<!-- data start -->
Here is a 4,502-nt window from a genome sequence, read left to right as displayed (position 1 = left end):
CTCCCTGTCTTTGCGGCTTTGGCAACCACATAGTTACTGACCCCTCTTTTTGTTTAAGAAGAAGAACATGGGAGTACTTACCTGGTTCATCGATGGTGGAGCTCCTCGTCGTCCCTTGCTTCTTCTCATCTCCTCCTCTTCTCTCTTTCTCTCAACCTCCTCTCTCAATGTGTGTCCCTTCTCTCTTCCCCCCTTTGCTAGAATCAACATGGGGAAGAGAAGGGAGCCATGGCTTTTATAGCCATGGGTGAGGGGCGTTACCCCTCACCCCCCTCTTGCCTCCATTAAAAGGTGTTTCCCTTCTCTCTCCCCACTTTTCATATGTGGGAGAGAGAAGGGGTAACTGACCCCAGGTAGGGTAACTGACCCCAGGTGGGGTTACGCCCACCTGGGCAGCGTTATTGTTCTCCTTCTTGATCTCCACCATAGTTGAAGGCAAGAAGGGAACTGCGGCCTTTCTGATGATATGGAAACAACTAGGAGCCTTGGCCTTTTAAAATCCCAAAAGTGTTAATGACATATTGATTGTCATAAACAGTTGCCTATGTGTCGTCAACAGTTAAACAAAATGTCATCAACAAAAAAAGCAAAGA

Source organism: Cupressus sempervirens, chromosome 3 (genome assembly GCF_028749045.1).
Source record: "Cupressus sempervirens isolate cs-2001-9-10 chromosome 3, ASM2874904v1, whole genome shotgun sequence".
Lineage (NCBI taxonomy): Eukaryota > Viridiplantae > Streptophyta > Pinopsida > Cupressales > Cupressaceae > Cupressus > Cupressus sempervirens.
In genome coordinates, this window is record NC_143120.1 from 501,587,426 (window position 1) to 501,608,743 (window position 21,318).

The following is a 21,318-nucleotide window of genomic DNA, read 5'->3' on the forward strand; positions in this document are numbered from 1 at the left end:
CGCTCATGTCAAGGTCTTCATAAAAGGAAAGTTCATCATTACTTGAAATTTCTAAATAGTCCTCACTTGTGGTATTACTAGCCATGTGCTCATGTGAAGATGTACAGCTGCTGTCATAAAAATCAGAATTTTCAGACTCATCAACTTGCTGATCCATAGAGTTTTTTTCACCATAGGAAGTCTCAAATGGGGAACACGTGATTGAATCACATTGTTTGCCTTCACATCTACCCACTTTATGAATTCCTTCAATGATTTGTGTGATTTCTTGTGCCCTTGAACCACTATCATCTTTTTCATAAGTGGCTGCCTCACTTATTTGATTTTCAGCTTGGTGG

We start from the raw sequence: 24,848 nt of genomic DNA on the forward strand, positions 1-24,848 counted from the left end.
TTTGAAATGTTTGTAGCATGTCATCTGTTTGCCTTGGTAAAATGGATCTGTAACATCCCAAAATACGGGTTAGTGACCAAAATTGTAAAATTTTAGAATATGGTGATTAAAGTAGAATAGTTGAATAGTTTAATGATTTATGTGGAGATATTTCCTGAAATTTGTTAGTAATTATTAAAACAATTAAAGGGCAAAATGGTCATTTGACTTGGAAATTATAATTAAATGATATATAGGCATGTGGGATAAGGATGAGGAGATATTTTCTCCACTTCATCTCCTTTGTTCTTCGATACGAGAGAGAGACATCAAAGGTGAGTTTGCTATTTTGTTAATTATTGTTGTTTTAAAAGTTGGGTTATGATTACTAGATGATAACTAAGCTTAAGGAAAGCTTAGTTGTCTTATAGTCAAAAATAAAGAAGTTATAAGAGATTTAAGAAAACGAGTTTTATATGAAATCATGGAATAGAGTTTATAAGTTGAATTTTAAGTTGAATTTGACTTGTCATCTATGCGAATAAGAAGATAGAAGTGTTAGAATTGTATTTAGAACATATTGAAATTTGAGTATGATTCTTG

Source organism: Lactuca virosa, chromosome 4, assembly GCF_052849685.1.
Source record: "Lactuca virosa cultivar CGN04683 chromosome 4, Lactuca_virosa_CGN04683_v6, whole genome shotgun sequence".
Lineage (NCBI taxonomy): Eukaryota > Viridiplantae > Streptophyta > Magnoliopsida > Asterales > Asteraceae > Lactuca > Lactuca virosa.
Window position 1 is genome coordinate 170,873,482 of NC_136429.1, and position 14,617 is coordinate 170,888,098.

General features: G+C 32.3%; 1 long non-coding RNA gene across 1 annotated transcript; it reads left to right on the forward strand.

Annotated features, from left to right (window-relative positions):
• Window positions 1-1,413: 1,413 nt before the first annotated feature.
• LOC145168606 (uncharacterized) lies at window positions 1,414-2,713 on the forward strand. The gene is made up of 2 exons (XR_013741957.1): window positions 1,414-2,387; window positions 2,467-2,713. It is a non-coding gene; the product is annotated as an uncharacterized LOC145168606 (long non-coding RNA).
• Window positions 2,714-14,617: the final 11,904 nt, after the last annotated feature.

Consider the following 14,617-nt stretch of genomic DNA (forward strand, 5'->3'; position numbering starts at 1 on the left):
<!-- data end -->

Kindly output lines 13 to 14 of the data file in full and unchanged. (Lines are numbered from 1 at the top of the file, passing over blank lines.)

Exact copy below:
Lineage (NCBI taxonomy): Eukaryota > Viridiplantae > Streptophyta > Magnoliopsida > Asterales > Asteraceae > Lactuca > Lactuca virosa.
Window position 1 is genome coordinate 170,873,482 of NC_136429.1, and position 14,617 is coordinate 170,888,098.